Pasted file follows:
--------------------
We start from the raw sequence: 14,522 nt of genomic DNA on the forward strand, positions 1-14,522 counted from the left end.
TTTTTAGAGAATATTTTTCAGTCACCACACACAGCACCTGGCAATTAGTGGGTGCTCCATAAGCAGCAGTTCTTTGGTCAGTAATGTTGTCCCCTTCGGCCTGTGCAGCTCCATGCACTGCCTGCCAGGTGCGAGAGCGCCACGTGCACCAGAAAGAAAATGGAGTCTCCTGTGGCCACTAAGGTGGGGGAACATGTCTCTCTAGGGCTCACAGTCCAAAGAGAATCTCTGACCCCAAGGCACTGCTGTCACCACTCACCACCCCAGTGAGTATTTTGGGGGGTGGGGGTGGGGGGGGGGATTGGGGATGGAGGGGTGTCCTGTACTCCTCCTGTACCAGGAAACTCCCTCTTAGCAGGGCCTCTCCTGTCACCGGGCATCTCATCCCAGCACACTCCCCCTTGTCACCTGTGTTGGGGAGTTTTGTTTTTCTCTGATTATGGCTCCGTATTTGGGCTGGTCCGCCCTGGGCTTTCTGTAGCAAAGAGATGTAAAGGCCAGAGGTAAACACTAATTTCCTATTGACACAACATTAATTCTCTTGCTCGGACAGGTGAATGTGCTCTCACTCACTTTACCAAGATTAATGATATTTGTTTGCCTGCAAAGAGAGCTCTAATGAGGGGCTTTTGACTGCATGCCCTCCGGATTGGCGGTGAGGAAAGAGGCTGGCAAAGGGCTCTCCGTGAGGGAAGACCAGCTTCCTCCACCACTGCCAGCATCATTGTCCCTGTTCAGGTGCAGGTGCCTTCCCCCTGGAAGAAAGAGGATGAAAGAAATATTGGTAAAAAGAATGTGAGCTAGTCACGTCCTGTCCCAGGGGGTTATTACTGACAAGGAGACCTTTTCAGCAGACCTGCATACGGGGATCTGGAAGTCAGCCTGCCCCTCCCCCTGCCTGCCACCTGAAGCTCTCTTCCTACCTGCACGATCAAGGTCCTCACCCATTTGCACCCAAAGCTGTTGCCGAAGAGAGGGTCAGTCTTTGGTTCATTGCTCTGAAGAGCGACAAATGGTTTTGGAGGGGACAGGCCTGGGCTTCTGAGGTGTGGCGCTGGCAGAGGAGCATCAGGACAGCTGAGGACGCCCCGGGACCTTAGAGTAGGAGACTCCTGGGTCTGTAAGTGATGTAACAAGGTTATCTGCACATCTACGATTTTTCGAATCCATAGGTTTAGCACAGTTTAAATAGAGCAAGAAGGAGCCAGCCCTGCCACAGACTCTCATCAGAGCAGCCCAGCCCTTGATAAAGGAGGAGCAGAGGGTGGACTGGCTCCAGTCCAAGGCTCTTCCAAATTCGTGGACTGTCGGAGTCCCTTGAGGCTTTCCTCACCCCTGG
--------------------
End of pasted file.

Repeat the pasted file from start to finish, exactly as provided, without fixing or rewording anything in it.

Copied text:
We start from the raw sequence: 14,522 nt of genomic DNA on the forward strand, positions 1-14,522 counted from the left end.
TTTTTAGAGAATATTTTTCAGTCACCACACACAGCACCTGGCAATTAGTGGGTGCTCCATAAGCAGCAGTTCTTTGGTCAGTAATGTTGTCCCCTTCGGCCTGTGCAGCTCCATGCACTGCCTGCCAGGTGCGAGAGCGCCACGTGCACCAGAAAGAAAATGGAGTCTCCTGTGGCCACTAAGGTGGGGGAACATGTCTCTCTAGGGCTCACAGTCCAAAGAGAATCTCTGACCCCAAGGCACTGCTGTCACCACTCACCACCCCAGTGAGTATTTTGGGGGGTGGGGGTGGGGGGGGGGATTGGGGATGGAGGGGTGTCCTGTACTCCTCCTGTACCAGGAAACTCCCTCTTAGCAGGGCCTCTCCTGTCACCGGGCATCTCATCCCAGCACACTCCCCCTTGTCACCTGTGTTGGGGAGTTTTGTTTTTCTCTGATTATGGCTCCGTATTTGGGCTGGTCCGCCCTGGGCTTTCTGTAGCAAAGAGATGTAAAGGCCAGAGGTAAACACTAATTTCCTATTGACACAACATTAATTCTCTTGCTCGGACAGGTGAATGTGCTCTCACTCACTTTACCAAGATTAATGATATTTGTTTGCCTGCAAAGAGAGCTCTAATGAGGGGCTTTTGACTGCATGCCCTCCGGATTGGCGGTGAGGAAAGAGGCTGGCAAAGGGCTCTCCGTGAGGGAAGACCAGCTTCCTCCACCACTGCCAGCATCATTGTCCCTGTTCAGGTGCAGGTGCCTTCCCCCTGGAAGAAAGAGGATGAAAGAAATATTGGTAAAAAGAATGTGAGCTAGTCACGTCCTGTCCCAGGGGGTTATTACTGACAAGGAGACCTTTTCAGCAGACCTGCATACGGGGATCTGGAAGTCAGCCTGCCCCTCCCCCTGCCTGCCACCTGAAGCTCTCTTCCTACCTGCACGATCAAGGTCCTCACCCATTTGCACCCAAAGCTGTTGCCGAAGAGAGGGTCAGTCTTTGGTTCATTGCTCTGAAGAGCGACAAATGGTTTTGGAGGGGACAGGCCTGGGCTTCTGAGGTGTGGCGCTGGCAGAGGAGCATCAGGACAGCTGAGGACGCCCCGGGACCTTAGAGTAGGAGACTCCTGGGTCTGTAAGTGATGTAACAAGGTTATCTGCACATCTACGATTTTTCGAATCCATAGGTTTAGCACAGTTTAAATAGAGCAAGAAGGAGCCAGCCCTGCCACAGACTCTCATCAGAGCAGCCCAGCCCTTGATAAAGGAGGAGCAGAGGGTGGACTGGCTCCAGTCCAAGGCTCTTCCAAATTCGTGGACTGTCGGAGTCCCTTGAGGCTTTCCTCACCCCTGG